- The Washington Times - Saturday, May 9, 2009

The White House told industry officials Friday that it is leaning toward recommending that the Federal Reserve become the supercop for “too big to fail” companies capable of causing another financial meltdown.

According to officials who attended a private one-hour meeting between President Obama’s economic advisers and representatives from about a dozen banks, hedge funds and other financial groups, the administration made it clear it was not inclined to divide the job among various regulators as has been suggested by industry and some federal regulators.

“The idea of having a council of regulators was pretty much vetoed,” said one participant.

Treasury Secretary Timothy F. Geithner, who briefly attended the meeting but did not identify the Fed specifically as his top choice, told the group that one organization needs to be held responsible for monitoring systemwide risk. He said such a regulator should be given better visibility into all institutions that pose a risk to the financial system, regardless of what business they are in.

“Committees don’t make decisions,” Mr. Geithner told the group, according to another participant.

Officials from the Treasury Department and National Economic Council, which hosted the meeting, told participants that the Fed was considered the most likely candidate for the job, according to several officials who attended or were briefed on the discussions.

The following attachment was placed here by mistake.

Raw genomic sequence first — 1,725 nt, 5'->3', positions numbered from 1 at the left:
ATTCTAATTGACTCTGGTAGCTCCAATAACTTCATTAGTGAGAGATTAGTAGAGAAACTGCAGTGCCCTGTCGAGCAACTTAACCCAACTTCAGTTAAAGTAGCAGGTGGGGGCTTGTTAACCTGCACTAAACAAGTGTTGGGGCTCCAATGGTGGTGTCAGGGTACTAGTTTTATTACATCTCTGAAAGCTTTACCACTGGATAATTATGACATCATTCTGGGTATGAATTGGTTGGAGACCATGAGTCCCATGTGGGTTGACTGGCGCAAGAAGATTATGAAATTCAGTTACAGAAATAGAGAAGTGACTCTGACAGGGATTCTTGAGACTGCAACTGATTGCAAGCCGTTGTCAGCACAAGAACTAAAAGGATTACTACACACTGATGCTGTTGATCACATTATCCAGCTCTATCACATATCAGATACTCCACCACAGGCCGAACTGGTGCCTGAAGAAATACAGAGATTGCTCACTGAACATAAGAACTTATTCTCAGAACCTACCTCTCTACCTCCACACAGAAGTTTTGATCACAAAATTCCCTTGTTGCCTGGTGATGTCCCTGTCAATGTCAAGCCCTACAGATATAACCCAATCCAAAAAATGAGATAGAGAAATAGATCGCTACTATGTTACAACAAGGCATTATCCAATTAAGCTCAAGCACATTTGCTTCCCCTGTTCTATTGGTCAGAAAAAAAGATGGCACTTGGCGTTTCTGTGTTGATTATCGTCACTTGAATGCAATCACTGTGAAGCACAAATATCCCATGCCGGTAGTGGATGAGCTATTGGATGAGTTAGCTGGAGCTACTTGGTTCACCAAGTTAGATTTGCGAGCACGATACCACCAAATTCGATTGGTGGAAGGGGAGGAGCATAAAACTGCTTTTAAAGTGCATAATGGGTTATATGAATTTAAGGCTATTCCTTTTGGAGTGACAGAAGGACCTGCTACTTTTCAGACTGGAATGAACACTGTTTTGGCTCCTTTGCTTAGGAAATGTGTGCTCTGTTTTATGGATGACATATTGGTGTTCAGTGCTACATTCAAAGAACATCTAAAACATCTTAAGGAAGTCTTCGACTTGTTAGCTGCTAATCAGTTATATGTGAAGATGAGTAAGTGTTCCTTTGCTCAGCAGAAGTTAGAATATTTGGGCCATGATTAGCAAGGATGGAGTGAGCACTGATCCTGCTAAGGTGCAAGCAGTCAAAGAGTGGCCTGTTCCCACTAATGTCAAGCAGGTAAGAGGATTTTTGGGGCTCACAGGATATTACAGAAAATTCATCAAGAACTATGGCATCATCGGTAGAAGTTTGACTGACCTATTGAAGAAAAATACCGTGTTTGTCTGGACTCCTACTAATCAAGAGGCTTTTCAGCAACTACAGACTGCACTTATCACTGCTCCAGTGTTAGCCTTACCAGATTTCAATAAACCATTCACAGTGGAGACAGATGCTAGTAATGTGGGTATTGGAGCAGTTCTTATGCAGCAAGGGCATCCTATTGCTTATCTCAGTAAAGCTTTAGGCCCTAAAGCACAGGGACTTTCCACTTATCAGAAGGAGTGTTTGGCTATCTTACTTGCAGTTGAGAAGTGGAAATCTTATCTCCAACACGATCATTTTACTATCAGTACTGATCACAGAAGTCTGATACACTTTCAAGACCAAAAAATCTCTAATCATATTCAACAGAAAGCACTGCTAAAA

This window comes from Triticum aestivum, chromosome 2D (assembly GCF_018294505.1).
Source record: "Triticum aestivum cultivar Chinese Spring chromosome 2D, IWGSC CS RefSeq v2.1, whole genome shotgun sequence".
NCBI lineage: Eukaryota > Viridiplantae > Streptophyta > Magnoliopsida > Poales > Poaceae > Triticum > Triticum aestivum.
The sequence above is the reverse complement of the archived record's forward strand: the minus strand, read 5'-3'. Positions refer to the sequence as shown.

The administration officials said a legislative proposal would likely be sent to Capitol Hill in June with the expectation that the House Financial Services Committee, led by Rep. Barney Frank, Massachusetts Democrat, would consider the measure before the July Fourth recess.

The officials requested anonymity because the meeting had not been publicly announced and they were not authorized to discuss it.

A Treasury Department statement provided to the Associated Press on Friday confirmed Mr. Geithner’s position that he wants a “single independent regulator with responsibility for systemically important firms and critical payment and settlement systems.”

A spokesman said Mr. Geithner also is open to creating a council to “coordinate among the various regulators, including the systemic risk regulator.”

Industry officials say such a council would likely serve as an advisory group and would not be given the authority that a “systemic risk regulator” would.

The Fed itself hasn’t taken a position on whether it should have the job, although Chairman Ben S. Bernanke has said the Fed would have to be involved in any effort to identify and resolve systemwide risk.

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